UF study: Lack of sleep impairs job satisfaction, especially for women

Published: July 18 2006

Category:Business, Gender, Research

GAINESVILLE, Fla. — As America becomes a nation of caffeinated insomniacs, a new University of Florida study shows lack of sleep not only makes people tired and cranky but also causes them to dislike and even hate their jobs the next morning.

“It’s intuitive that one might feel a little irritable, but to experience emotional spillover to the point of actually feeling less satisfied with work is a little surprising,” said Brent Scott, a UF graduate student assistant in management who led the research.

The effects were most pronounced in women, who reported suffering more fatigue and hostility and being less attentive and happy than their male counterparts, said Scott, whose study is scheduled to be published in the October issue of the Journal of Management.

“These differences may have something to do with society’s expectations for men and women,” he said. “Women are encouraged to be nurturing and more emotionally expressive than men, who have been taught to remain stoic and restrain their emotions.”

Forty-five employees at a Southeastern regional office of a large national insurance company participated in the study, which Scott did with UF management professor Timothy Judge. Every day for three weeks in February 2005, the participants logged onto a Web site and completed a survey at the end of the workday asking them to rate their level of work satisfaction, the extent to which they suffered from sleep problems and how often they experienced certain emotions.

Employees reported higher rates of job satisfaction if they had slept soundly the night before and lower levels if they had experienced insomnia, he said.

Although it is known that sleep restores the body, particularly the brain, it is less understood how it affects emotions and attitudes, Scott said. “Given that most employees spend the majority of their waking hours at work, it’s curious that the effects of lack of sleep have not been examined more thoroughly within the working environment,” he said.

The issue is becoming increasingly important because people are getting less sleep,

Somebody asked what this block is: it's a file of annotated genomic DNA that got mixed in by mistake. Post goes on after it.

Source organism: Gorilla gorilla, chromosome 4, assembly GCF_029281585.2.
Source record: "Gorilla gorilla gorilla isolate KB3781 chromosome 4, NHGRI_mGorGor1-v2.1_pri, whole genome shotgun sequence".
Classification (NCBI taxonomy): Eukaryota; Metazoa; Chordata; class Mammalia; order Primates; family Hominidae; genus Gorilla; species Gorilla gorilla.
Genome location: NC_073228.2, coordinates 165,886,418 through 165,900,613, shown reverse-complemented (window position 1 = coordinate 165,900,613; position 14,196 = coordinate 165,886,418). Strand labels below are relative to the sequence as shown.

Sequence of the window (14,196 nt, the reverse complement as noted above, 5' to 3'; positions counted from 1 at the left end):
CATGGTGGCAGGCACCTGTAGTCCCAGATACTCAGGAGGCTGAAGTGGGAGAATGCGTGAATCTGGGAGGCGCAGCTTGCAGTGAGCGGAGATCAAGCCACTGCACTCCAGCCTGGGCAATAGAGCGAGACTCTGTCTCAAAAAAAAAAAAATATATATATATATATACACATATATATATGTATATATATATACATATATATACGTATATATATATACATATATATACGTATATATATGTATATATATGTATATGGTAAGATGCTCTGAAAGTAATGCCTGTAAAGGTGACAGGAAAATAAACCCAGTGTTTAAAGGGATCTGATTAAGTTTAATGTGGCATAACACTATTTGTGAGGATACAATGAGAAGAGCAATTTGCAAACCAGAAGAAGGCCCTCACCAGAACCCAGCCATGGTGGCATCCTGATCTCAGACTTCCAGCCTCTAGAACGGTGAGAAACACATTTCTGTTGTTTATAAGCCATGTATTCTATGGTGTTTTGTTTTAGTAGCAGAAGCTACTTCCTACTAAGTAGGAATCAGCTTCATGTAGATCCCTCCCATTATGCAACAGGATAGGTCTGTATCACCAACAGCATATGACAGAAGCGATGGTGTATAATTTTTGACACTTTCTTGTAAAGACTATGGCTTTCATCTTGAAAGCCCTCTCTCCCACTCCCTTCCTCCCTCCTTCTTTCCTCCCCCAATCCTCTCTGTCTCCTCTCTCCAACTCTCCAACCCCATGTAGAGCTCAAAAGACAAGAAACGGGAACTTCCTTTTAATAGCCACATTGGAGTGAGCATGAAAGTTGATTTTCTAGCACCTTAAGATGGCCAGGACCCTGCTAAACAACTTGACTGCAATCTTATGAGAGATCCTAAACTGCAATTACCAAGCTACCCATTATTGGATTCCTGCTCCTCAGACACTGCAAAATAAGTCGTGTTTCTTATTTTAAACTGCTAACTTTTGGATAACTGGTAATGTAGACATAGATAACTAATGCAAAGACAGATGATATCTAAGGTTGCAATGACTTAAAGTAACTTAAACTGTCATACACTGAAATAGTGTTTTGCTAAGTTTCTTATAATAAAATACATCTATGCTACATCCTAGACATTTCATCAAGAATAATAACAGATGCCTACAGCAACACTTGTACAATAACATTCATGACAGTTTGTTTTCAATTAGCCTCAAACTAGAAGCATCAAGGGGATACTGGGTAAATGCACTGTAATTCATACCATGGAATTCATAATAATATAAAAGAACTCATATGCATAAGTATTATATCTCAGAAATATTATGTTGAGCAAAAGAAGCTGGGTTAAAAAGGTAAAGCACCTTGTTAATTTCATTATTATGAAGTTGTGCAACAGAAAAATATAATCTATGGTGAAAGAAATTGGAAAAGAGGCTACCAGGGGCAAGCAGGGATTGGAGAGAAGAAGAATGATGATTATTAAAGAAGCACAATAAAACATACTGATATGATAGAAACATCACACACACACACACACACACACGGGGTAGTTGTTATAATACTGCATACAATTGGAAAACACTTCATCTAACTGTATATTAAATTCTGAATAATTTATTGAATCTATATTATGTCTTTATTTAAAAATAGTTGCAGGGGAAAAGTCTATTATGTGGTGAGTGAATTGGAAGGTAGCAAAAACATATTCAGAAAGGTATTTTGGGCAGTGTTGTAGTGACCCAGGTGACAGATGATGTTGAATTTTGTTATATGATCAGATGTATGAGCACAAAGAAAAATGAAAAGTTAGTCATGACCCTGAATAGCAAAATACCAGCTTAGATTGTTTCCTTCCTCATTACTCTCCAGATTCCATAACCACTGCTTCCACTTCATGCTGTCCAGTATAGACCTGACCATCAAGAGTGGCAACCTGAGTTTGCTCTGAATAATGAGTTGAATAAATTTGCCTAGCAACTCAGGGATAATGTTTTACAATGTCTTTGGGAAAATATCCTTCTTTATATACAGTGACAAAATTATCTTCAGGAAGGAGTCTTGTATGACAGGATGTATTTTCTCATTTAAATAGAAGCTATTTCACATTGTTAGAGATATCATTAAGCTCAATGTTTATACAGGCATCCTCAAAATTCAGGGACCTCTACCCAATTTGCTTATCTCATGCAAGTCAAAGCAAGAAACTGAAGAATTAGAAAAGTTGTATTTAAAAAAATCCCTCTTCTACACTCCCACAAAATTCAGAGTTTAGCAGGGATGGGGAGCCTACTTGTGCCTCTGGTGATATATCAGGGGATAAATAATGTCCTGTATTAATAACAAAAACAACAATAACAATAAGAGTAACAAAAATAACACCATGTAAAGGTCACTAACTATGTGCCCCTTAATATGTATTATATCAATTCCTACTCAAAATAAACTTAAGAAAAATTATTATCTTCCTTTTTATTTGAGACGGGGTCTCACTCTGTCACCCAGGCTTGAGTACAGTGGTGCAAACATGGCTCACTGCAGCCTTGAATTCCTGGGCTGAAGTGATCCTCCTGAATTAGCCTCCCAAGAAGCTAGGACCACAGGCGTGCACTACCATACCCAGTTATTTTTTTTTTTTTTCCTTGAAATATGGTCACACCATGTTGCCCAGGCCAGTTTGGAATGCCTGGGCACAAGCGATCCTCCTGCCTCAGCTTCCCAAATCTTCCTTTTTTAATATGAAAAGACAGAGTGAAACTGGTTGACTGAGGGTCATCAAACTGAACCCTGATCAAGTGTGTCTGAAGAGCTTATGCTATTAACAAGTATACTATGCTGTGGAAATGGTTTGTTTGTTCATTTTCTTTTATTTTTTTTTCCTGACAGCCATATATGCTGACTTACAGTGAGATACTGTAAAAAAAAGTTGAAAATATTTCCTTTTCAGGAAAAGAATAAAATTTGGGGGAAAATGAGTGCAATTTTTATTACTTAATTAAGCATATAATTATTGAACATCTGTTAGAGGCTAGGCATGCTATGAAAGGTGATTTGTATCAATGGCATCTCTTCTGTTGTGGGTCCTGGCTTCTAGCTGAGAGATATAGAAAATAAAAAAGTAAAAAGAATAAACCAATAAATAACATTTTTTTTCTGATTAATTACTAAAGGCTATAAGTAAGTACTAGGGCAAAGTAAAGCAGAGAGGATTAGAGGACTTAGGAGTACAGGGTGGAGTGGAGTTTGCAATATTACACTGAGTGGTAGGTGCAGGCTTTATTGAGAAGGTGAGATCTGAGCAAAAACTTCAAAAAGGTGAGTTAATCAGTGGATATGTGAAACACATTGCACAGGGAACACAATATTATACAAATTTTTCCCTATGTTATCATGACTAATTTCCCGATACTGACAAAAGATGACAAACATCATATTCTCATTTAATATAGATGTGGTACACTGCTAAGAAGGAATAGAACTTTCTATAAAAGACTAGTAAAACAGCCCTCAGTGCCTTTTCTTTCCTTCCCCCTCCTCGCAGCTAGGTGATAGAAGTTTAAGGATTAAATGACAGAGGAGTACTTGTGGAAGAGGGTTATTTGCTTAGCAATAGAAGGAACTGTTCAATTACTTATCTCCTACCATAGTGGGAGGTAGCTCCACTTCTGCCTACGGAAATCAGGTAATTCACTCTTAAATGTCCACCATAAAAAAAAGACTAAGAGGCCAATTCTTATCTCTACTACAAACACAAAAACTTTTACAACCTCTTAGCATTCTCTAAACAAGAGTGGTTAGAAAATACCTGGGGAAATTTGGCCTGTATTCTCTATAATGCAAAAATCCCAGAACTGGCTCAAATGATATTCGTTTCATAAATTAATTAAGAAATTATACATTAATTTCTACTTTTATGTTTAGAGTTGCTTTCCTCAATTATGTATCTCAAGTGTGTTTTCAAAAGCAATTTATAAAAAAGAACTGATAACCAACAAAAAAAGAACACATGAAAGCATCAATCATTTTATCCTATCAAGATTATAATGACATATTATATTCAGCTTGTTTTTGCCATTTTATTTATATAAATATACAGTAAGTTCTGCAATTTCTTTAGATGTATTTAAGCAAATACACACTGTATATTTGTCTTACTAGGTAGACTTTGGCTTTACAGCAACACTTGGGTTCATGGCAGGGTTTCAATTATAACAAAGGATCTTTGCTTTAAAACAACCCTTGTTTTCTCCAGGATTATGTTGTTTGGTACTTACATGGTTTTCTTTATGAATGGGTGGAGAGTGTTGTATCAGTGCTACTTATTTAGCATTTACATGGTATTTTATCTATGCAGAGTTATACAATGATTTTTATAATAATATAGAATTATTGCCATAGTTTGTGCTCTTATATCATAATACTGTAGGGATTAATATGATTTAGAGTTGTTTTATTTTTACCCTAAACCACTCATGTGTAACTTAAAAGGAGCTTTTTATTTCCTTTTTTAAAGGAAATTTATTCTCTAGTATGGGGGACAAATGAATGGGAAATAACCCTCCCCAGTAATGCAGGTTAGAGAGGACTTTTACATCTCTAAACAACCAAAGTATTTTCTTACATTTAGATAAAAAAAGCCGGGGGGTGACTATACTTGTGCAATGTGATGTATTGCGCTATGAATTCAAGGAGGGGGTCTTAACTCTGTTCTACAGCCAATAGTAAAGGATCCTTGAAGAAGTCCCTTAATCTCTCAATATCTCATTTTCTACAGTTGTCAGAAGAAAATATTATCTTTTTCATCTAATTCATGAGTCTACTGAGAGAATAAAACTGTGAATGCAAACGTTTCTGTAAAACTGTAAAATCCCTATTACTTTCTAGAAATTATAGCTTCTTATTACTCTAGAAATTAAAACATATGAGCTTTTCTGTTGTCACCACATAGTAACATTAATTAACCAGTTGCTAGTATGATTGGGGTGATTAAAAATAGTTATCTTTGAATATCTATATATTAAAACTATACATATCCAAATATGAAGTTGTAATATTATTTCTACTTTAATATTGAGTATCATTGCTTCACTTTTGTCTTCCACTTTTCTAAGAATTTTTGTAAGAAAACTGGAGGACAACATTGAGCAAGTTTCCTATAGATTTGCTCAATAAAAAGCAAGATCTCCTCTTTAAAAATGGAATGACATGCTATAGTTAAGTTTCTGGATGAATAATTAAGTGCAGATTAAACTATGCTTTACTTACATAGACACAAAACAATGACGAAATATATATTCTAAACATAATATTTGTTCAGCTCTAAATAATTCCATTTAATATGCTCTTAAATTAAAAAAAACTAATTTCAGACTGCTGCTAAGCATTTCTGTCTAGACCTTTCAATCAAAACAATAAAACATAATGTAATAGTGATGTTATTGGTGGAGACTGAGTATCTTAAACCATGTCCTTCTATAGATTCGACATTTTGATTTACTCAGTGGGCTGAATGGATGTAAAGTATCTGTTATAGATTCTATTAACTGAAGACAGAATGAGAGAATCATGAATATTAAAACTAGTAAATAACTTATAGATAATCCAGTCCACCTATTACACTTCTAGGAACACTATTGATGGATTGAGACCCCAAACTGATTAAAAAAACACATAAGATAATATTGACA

Scott said. A recent survey by the National Sleep Foundation found that Americans sleep an average of 6.8 hours a night on weekdays, with as many as a quarter reporting sleeping well only a few nights a month, he said.

“Undoubtedly one of the reasons Americans are getting less sleep is the growth in dual-career couples,” he said. “When husbands and wives both work, they come home having to do household duties and take care of children, which leaves them little time for sleep.”

Employers contribute to the problem by making more demands, Scott said. “With employers trying to squeeze every last bit of productivity out of employees and having them work extended hours, a 40-hour week is basically nonexistent anymore in some occupations,” he said.

Employers should pay attention to workers’ needs, though, because lack of sleep may ultimately hurt job performance, Scott said. One of the first changes that might be apparent is employees being less willing to help co-workers who miss work because of illness or another reason, he said.

“They might continue to complete their formal job requirements, but they may not go above and beyond the call of duty to help a co-worker who needs it,” he said.

Companies can address the problem by giving employees flexibility in making their schedules, providing on-site child care and offering wellness programs designed to teach employees how to reduce insomnia, he said.

Individuals can take steps of their own by exercising more and limiting consumption of caffeine and alcohol, he said.

By not doing anything, businesses risk more frequent turnover if their employees are not content in the workplace, Scott said. “We know from other research that people who are dissatisfied with their jobs leave organizations at higher rates than those who are happy and committed to their jobs,” he said.

Jerald Greenberg, a professor of management and human resources at The Ohio State University and an expert on motivation and leadership, said Scott’s research is interesting and important.

“Although managers often complain about employees’ poor job performance, this research suggests that they actually may be responsible for it by creating conditions that lead their employees to suffer insomnia,” Greenberg said. “Hopefully, managers will take note by becoming part of the solution.”


Cathy Keen, ckeen@ufl.edu, 352-392-0186
Brent Scott, brent.scott@cba.ufl.edu, 352-392-9639

Category:Business, Gender, Research